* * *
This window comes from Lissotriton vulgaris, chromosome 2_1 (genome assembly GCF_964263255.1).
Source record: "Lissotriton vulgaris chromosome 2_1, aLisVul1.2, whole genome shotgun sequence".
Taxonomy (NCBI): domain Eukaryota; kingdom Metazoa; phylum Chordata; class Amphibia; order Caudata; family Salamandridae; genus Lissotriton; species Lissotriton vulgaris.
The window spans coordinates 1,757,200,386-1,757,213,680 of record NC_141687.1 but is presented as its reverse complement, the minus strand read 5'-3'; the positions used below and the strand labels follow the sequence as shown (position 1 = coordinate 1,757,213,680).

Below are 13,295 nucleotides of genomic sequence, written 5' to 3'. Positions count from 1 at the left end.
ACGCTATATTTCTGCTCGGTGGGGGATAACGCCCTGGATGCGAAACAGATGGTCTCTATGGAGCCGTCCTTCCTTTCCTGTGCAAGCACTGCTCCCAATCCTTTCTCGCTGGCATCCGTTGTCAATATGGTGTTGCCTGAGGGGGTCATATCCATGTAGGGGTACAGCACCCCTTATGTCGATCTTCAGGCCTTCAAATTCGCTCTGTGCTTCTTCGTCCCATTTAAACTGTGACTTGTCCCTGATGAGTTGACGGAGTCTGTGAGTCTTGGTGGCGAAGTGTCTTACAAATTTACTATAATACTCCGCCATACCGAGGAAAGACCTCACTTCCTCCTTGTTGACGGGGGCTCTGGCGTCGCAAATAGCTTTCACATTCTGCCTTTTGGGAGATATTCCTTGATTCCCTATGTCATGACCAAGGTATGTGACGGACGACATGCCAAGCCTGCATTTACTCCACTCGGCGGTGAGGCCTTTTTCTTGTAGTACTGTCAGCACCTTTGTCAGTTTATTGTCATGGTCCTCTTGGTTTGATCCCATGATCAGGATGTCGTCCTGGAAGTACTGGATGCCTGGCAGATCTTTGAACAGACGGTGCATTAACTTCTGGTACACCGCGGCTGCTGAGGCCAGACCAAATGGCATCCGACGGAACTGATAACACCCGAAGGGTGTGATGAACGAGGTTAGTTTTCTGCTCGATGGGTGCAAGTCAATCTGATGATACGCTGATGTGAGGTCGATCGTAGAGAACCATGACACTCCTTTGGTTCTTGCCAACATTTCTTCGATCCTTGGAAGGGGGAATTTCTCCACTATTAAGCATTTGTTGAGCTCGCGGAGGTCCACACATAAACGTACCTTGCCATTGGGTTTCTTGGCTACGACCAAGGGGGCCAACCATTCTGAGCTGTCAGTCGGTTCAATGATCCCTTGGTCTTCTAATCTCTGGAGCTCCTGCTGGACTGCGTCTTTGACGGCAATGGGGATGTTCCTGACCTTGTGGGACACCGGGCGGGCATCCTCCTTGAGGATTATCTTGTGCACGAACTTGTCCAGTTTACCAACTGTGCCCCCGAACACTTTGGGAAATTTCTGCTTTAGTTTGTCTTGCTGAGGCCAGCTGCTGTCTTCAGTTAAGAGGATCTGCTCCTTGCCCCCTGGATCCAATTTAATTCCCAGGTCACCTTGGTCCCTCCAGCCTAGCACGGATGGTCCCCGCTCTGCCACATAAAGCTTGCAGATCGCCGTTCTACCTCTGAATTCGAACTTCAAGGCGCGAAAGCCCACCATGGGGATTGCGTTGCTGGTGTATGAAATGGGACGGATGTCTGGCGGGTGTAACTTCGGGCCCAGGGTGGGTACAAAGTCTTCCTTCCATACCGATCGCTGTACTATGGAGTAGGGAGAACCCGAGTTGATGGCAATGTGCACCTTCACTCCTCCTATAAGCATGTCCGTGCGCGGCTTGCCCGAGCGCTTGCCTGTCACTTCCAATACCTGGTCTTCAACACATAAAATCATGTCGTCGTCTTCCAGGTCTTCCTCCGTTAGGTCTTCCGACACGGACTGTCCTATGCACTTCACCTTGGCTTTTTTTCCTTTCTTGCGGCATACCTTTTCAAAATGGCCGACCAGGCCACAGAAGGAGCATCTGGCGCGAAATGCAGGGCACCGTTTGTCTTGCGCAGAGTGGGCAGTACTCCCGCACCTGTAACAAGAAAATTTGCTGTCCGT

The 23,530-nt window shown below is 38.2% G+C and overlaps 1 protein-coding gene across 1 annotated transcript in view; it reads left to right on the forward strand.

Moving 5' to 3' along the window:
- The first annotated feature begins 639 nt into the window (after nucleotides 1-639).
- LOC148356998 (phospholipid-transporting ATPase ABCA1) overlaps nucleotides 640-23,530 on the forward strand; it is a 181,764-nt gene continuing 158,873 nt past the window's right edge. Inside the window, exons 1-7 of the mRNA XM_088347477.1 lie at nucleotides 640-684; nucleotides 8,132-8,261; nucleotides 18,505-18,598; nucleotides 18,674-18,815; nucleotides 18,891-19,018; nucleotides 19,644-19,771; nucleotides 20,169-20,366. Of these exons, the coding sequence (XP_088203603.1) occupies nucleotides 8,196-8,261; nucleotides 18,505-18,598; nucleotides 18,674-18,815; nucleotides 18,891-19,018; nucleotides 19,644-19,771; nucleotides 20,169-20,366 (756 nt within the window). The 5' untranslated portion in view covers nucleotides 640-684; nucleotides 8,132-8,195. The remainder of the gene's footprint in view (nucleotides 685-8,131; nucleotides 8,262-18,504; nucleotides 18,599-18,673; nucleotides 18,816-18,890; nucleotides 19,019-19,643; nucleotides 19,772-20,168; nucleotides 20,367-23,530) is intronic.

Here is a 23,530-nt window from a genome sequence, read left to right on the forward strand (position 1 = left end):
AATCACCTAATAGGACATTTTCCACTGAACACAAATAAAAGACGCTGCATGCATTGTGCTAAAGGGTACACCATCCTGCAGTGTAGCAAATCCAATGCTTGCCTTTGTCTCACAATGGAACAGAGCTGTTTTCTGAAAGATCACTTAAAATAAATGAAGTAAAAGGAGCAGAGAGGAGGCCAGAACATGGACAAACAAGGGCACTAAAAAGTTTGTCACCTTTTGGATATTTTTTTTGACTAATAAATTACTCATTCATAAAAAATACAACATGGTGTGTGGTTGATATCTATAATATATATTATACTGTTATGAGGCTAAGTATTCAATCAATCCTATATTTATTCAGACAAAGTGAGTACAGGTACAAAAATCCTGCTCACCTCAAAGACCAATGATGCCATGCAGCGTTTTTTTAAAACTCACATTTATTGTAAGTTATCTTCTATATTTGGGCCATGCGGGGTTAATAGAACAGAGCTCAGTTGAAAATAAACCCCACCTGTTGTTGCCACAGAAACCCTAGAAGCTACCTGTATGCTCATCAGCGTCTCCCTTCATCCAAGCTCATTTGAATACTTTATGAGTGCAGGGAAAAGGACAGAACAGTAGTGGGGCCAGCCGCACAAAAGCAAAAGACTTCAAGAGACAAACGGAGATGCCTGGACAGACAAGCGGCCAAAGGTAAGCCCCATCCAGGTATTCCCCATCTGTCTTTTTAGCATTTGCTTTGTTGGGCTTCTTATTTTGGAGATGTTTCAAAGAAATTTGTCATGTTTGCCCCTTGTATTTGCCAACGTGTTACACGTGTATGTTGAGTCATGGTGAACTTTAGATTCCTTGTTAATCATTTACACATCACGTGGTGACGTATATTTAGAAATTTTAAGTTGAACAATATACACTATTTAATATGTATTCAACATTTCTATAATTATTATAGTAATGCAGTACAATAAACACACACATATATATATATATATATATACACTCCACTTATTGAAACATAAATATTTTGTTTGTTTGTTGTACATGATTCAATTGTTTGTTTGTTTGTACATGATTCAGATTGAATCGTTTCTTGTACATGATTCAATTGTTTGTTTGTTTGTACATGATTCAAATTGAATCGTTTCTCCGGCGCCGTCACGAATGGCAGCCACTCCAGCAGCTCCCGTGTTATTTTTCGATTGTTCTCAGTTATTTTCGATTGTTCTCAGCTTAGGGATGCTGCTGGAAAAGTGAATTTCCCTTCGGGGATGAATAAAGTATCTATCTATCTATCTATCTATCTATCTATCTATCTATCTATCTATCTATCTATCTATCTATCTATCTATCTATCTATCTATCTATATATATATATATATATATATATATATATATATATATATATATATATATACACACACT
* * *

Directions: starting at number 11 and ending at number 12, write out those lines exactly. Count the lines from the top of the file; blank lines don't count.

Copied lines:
Here is a 23,530-nt window from a genome sequence, read left to right on the forward strand (position 1 = left end):
AATCACCTAATAGGACATTTTCCACTGAACACAAATAAAAGACGCTGCATGCATTGTGCTAAAGGGTACACCATCCTGCAGTGTAGCAAATCCAATGCTTGCCTTTGTCTCACAATGGAACAGAGCTGTTTTCTGAAAGATCACTTAAAATAAATGAAGTAAAAGGAGCAGAGAGGAGGCCAGAACATGGACAAACAAGGGCACTAAAAAGTTTGTCACCTTTTGGATATTTTTTTTGACTAATAAATTACTCATTCATAAAAAATACAACATGGTGTGTGGTTGATATCTATAATATATATTATACTGTTATGAGGCTAAGTATTCAATCAATCCTATATTTATTCAGACAAAGTGAGTACAGGTACAAAAATCCTGCTCACCTCAAAGACCAATGATGCCATGCAGCGTTTTTTTAAAACTCACATTTATTGTAAGTTATCTTCTATATTTGGGCCATGCGGGGTTAATAGAACAGAGCTCAGTTGAAAATAAACCCCACCTGTTGTTGCCACAGAAACCCTAGAAGCTACCTGTATGCTCATCAGCGTCTCCCTTCATCCAAGCTCATTTGAATACTTTATGAGTGCAGGGAAAAGGACAGAACAGTAGTGGGGCCAGCCGCACAAAAGCAAAAGACTTCAAGAGACAAACGGAGATGCCTGGACAGACAAGCGGCCAAAGGTAAGCCCCATCCAGGTATTCCCCATCTGTCTTTTTAGCATTTGCTTTGTTGGGCTTCTTATTTTGGAGATGTTTCAAAGAAATTTGTCATGTTTGCCCCTTGTATTTGCCAACGTGTTACACGTGTATGTTGAGTCATGGTGAACTTTAGATTCCTTGTTAATCATTTACACATCACGTGGTGACGTATATTTAGAAATTTTAAGTTGAACAATATACACTATTTAATATGTATTCAACATTTCTATAATTATTATAGTAATGCAGTACAATAAACACACACATATATATATATATATATATACACTCCACTTATTGAAACATAAATATTTTGTTTGTTTGTTGTACATGATTCAATTGTTTGTTTGTTTGTACATGATTCAGATTGAATCGTTTCTTGTACATGATTCAATTGTTTGTTTGTTTGTACATGATTCAAATTGAATCGTTTCTCCGGCGCCGTCACGAATGGCAGCCACTCCAGCAGCTCCCGTGTTATTTTTCGATTGTTCTCAGTTATTTTCGATTGTTCTCAGCTTAGGGATGCTGCTGGAAAAGTGAATTTCCCTTCGGGGATGAATAAAGTATCTATCTATCTATCTATCTATCTATCTATCTATCTATCTATCTATCTATCTATCTATCTATCTATCTATCTATCTATCTATCTATATATATATATATATATATATATATATATATATATATATATATATATATACACACACT